“The Shack” vs. “Polishing God’s Monuments”

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Ah, yet another chance to tackle the age-old questions of “Why does God allow suffering and evil in this world?” and “Where is God when it hurts?”……

The most talked about Christian book this year is probably “The Shack, ” a fictional story with a touching premise, deals with many issues about God and about suffering, but might contain questionable theology. It was a surprising success, and there was even talk of making “The Shack” into a movie. And Christians seem to be divided on their opinions regarding this controversial book.

“The Shack” is about Mackenzie, whose daughter was abducted and brutally murdered at a shack some years ago, coming back and revisiting the shack for a weekend, wherein he had close encounters and honest conversations with the Three Persons of the Triune God. In the book, Father God appeared as an African-American woman who calls herself “Papa,” the Son appeared as a Middle Eastern man, and the Spirit appeared as an Asian woman named Sarayu, as they seem to try to explain to Mackenzie about his suffering and his circumstances.

For example, in one case Sarayu tried to explain that God did not create evil by saying: “Both evil and darkness can only be understood in relation to Light and Good; they do not have any actual existence … Light and Good actually exist.” Or in another example, Papa expressed his (or her?) all-lovingness by saying: “I don’t need to punish people for sin … Sin is its own punishment, devouring you from the inside. It is not my purpose to punish it; it’s my joy to cure it.” Papa even said: “We [the Trinity] have limited ourselves out of respect for you.”

People who love the book say that it is a heartwarming story that helps them gain a fresh understanding of God as a loving figure who desires an intimate relationship with us, and they find in it comfort through their daily struggles. People who loathe the book say that it dangerously (and some may say, subversively or even heretically) attempts to recreate and reimagine who God is, tending to disregard parts of scripture and established church teachings in favor of new “revelations.” Proponents of the book counter the book’s opponents by saying that we need to focus on knowing God anew and having a fresh relationship with God and to be skeptical of the canned answers and dead theologies from institutionalized religion.

After plowing through many many reviews of “The Shack,” I’ve concluded that viewing the book as only a theological treatise is probably unfair. In other words, I would not say the book is deliberately heretical or subversive. The author, William Young, wrote the book to deal with his personal struggles (which obviously includes some deep personal tragedies as well as being hurt by fellow Christians in the past), and only published the book when his wife urged him to do it. The book seems to have been written from a point of view of “Where is God when life is so painful?”, and Young ultimately answers with “God is there, just not who we think He is,” and I can appreciate it being a genuine message about suffering. But I would say also that Young is probably mistaken in how he wants God to justify Himself to man in regards to suffering. The book is genuine, but sadly mistaken.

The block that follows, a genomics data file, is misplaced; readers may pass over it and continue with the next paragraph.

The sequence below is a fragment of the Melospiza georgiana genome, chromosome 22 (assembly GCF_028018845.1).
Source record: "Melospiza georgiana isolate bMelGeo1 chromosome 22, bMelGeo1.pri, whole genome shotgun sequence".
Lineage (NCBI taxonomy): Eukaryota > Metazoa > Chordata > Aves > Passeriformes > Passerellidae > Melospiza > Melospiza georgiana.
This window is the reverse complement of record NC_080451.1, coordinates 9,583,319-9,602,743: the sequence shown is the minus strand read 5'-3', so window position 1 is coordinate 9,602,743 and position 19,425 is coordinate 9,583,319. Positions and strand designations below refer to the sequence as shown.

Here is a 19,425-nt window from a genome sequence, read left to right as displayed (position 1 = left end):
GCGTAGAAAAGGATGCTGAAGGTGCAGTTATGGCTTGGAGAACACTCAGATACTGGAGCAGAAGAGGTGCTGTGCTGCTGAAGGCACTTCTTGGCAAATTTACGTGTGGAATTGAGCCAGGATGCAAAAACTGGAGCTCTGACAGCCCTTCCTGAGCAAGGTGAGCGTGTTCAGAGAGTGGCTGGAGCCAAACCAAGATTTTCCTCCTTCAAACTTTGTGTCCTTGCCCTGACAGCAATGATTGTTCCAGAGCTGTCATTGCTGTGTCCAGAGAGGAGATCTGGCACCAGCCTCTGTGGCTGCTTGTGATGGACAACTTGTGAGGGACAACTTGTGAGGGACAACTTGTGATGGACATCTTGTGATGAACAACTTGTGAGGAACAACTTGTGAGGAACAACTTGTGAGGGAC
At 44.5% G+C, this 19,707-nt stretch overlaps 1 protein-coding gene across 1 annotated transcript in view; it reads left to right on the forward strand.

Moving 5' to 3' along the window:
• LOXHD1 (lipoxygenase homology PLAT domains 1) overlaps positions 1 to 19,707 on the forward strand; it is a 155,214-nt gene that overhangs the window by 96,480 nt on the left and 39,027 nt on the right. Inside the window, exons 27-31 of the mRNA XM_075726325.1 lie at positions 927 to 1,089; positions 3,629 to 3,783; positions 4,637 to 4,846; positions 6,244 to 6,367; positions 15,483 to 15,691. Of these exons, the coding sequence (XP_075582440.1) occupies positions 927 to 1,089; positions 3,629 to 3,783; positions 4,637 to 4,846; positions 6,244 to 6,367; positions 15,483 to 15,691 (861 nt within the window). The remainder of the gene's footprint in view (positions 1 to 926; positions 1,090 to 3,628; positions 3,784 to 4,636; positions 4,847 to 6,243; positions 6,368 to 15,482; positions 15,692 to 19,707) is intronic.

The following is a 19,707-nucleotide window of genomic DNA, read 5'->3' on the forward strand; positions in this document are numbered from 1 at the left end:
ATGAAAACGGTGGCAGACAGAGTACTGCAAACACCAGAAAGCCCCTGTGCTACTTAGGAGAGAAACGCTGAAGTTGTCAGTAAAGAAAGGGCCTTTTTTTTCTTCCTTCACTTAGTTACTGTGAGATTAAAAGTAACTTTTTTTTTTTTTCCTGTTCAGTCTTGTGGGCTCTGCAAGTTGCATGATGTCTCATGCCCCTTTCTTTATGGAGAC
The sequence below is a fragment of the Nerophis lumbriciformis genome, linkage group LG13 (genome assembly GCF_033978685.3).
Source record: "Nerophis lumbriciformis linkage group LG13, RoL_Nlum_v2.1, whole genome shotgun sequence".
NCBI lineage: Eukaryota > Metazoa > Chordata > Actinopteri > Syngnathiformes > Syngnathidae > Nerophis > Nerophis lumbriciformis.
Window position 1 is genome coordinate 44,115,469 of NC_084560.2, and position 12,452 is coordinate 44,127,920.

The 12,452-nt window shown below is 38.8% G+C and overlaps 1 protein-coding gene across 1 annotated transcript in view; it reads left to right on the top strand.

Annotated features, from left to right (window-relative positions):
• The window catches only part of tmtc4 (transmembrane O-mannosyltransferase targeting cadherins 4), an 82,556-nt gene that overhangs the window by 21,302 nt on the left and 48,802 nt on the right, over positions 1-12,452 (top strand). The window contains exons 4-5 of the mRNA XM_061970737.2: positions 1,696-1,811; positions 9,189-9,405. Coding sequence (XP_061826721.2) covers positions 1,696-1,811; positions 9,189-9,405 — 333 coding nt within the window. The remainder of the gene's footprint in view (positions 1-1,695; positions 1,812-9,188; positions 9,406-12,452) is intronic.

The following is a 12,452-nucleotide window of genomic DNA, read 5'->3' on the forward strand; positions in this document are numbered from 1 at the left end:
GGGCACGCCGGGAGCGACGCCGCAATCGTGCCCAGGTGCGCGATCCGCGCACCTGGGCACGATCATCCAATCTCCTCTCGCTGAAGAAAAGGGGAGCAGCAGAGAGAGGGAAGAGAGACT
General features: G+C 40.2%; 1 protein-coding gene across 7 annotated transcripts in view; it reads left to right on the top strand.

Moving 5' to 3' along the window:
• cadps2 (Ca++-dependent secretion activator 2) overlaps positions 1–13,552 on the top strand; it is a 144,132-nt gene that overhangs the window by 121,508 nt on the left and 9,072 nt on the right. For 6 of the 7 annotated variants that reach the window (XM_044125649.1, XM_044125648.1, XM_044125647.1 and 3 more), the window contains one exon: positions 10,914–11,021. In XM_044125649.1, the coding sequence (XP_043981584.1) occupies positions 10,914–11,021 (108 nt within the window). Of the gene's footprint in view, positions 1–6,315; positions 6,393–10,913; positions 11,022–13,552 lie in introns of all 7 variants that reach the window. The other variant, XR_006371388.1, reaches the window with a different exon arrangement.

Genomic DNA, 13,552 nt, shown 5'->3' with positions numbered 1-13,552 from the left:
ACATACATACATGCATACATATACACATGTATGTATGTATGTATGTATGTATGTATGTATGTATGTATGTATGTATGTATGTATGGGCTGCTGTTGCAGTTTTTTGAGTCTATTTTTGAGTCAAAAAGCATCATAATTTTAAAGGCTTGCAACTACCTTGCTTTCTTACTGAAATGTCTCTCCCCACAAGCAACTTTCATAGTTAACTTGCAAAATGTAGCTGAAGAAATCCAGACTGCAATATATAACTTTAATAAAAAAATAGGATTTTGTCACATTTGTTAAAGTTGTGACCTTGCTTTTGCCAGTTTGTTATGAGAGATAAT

In other words, I do not recommend people to read “The Shack.” Besides the fact that I am not comfortable with the book’s questionable theological aspects, there are just so many other better books in the world to read and to invest your time.

Incidentally, at the same time, Wendy and I are reading a book called “Polishing God’s Monuments.” In some ways it’s similar to “The Shack,” in that it tells of a (true) story of the suffering of the author’s daughter, and how the whole family deals with it. But “Polishing God’s Monuments” is written with a lot of wisdom and theological depth, and it also contains many touching moments of the story of suffering. As opposed to “The Shack,” instead of seeking to understand God in order to deal with the suffering, the author of “Polishing God’s Monuments,” Pastor Jim Andrews, seeks to rely on the tried and tested faith that God has built up in him in the past. At one point, Andrews quoted a devotional by W. Glyn Evans, which says:

“I will not demand that God explain himself to me at any time, for this is the characteristic of the unregenerate man. I must be willing to let God be unreasonable, in my view, if necessary, because he is not concerned with my understanding, but with my faith. The unregenerate man sees contradiction in the world and demands that God justify himself before him; the believing man makes no such demand, but believes God supremely.”

That’s quite a different message from “The Shack.” And Andrews proceeded to tell a touching story about how his daughter and son-in-law battled a debilitating illness for 20 years, and at times when they felt isolated and misunderstood, how they stood by their faith in God and their lives inspired many people.

I highly recommend “Polishing God’s Monuments,” and I won’t talk too much more about the book, because you should go and read it for yourself what it’s all about. It’s a book that, once you begin, you don’t want to put down. The Introduction and Chapter 1 of “Polishing God’s Monuments” are available online.

You may also be interested in:
Review of “The Shack” in Christianity Today
Review of “Polishing God’s Monuments” by Tim Challies

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